Q. 759. What do you mean by saying that our sorrow should be universal?
A. When I say that our sorrow should be universal, I mean that we should be sorry for all our mortal sins without exception. 

Q. 760. Why cannot some of our mortal sins be forgiven while the rest remain on our souls?
A. It is impossible for any of our mortal sins to be forgiven unless they are all forgiven, because as light and darkness cannot be together in the same place, so sanctifying grace and mortal sin cannot dwell together. If there be grace in the soul, there can be no mortal sin, and if there be mortal sin, there can be no grace, for one mortal sin expels all grace. 

Q. 761. What do you mean when you say that our sorrow should be sovereign?
A. When I say that our sorrow should be sovereign, I mean that we should grieve more for having offended God than for any other evil that can befall us. 

Q. 762. Why should we be sorry for our sins?
A. We should be sorry for our sins because sin is the greatest of evils and an offense against God our Creator, Preserver, and Redeemer, and because it shuts us out of heaven and condemns us to the eternal pains of hell. 

Q. 763. How do we show that sin is the greatest of all evils?
A. We show that sin is the greatest of evils because its effects last the longest and have the most terrible
consequences. All the misfortunes of this world can last only for a time, and we escape them at death, whereas the evils caused by sin keep with us for all eternity and are only increased at death.

Q. 764. How many kinds of contrition are there?
A. There are two kinds of contrition; perfect contrition and imperfect contrition. 

Q. 765. What is perfect contrition?
A. Perfect contrition is that which fills us with sorrow and hatred for sin, because it offends God, who is infinitely good in Himself and worthy of all love. 

Q. 766. When will perfect contrition obtain pardon for mortal sin without the Sacrament of Penance?
A. Perfect contrition will obtain pardon for mortal sin without the Sacrament of Penance when we cannot go to confession, but with the perfect contrition we must have the intention of going to confession as soon as possible, if we again have the opportunity. 

Q. 767. What is imperfect contrition?
A. Imperfect contrition is that by which we hate what offends God because by it we lose heaven and deserve hell; or because sin is so hateful in itself. 

Q. 768. What other name is given to imperfect contrition and why is it called imperfect?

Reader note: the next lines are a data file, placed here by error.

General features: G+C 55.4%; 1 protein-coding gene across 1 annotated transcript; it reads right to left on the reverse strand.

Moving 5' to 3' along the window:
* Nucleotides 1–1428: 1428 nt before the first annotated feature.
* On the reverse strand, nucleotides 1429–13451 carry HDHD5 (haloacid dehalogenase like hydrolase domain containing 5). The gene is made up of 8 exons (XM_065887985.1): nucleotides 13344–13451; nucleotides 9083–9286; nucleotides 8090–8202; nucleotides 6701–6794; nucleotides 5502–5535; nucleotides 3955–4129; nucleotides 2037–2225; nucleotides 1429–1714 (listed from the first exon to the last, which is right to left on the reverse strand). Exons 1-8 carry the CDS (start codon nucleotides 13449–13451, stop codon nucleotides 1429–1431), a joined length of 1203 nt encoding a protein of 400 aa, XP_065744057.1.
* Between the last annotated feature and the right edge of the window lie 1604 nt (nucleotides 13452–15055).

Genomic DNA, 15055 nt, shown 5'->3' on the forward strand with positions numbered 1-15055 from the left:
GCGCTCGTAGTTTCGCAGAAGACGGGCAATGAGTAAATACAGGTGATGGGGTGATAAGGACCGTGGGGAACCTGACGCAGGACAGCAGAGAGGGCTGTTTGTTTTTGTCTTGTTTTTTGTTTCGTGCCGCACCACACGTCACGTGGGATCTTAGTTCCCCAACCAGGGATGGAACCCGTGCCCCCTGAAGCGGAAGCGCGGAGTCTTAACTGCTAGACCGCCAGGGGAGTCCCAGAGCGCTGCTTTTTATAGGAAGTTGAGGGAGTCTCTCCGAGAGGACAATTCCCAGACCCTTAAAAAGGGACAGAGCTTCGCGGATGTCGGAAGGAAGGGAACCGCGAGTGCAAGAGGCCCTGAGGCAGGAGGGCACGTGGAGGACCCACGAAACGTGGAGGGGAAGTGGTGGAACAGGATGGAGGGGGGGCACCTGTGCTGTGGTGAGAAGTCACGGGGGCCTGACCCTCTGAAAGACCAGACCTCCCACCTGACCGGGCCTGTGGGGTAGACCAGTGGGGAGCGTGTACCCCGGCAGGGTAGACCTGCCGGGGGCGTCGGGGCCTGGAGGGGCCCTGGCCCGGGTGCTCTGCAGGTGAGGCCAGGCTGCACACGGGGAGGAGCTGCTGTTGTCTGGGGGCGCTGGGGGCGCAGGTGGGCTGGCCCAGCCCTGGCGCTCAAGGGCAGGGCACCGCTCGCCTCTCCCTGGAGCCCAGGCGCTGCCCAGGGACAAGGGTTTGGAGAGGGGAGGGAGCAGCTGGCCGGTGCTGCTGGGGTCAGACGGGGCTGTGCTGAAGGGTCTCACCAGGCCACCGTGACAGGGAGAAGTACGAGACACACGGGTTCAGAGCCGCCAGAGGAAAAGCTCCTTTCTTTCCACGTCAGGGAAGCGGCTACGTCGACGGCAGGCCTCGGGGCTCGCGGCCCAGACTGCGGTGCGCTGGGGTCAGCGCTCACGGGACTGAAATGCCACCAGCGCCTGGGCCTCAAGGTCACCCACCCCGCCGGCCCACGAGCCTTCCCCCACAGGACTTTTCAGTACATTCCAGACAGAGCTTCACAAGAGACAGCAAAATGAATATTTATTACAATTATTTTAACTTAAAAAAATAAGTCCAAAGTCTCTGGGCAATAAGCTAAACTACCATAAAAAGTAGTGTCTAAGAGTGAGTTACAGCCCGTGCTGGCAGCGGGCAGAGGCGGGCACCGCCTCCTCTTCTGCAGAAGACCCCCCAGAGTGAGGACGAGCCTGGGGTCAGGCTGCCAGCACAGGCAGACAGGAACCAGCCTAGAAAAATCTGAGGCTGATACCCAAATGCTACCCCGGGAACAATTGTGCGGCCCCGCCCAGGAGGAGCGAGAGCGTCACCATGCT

A. Imperfect contrition is called attrition. It is called imperfect only because it is less perfect than the highest grade of contrition by which we are sorry for sin out of pure love of God's own goodness and without any consideration of what befalls ourselves.

Q. 769. Is imperfect contrition sufficient for a worthy confession?
A. Imperfect contrition is sufficient for a worthy confession, but we should endeavor to have perfect contrition. 

Q. 770. What do you mean by a firm purpose of sinning no more?
A. By a firm purpose of sinning no more I mean a fixed resolve not only to avoid all mortal sin, but also its near occasions. 

Q. 771. What do you mean by the near occasions of sin?
A. By the near occasions of sin I mean all the persons, places and things that may easily lead us into sin. 

Q. 772. Why are we bound to avoid occasions of sin?
A. We are bound to avoid occasions of sin because Our Lord has said: "He who loves the danger will perish in it"; and as we are bound to avoid the loss of our souls, so we are bound to avoid the danger of their loss. The occasion is the cause of sin, and you cannot take away the evil without removing its cause. 

Q. 773. Is a person who is determined to avoid the sin, but who is unwilling to give up its near occasion
when it is possible to do so, rightly disposed for confession?
A. A person who is determined to avoid the sin, but who is unwilling to give up its near occasion when it is possible to do so, is not rightly disposed for confession, and he will not be absolved if he makes known to the priest the true state of his conscience. 

Q. 774. How many kinds of occasions of sin are there?
A. There are four kinds of occasions of sin:

1. Near occasions, through which we always fall;

2.  Remote occasions, through which we sometimes fall;

3. Voluntary occasions or those we can avoid; and

4. Involuntary occasions or those we cannot avoid.

A person who lives in a near and voluntary occasion of sin need not expect forgiveness while he continues in that state. 

Q. 775. What persons, places and things are usually occasions of sin?
1.  The persons who are occasions of sin are all those in whose company we sin, whether they be bad of

themselves or bad only while in our company, in which case we also become occasions of sin for them;

2. The places are usually liquor saloons, low theaters, indecent dances, entertainments, amusements,

exhibitions, and all immoral resorts of any kind, whether we sin in them or not;

3. The things are all bad books, indecent pictures, songs, jokes and the like, even when they are tolerated

by public opinion and found in public places.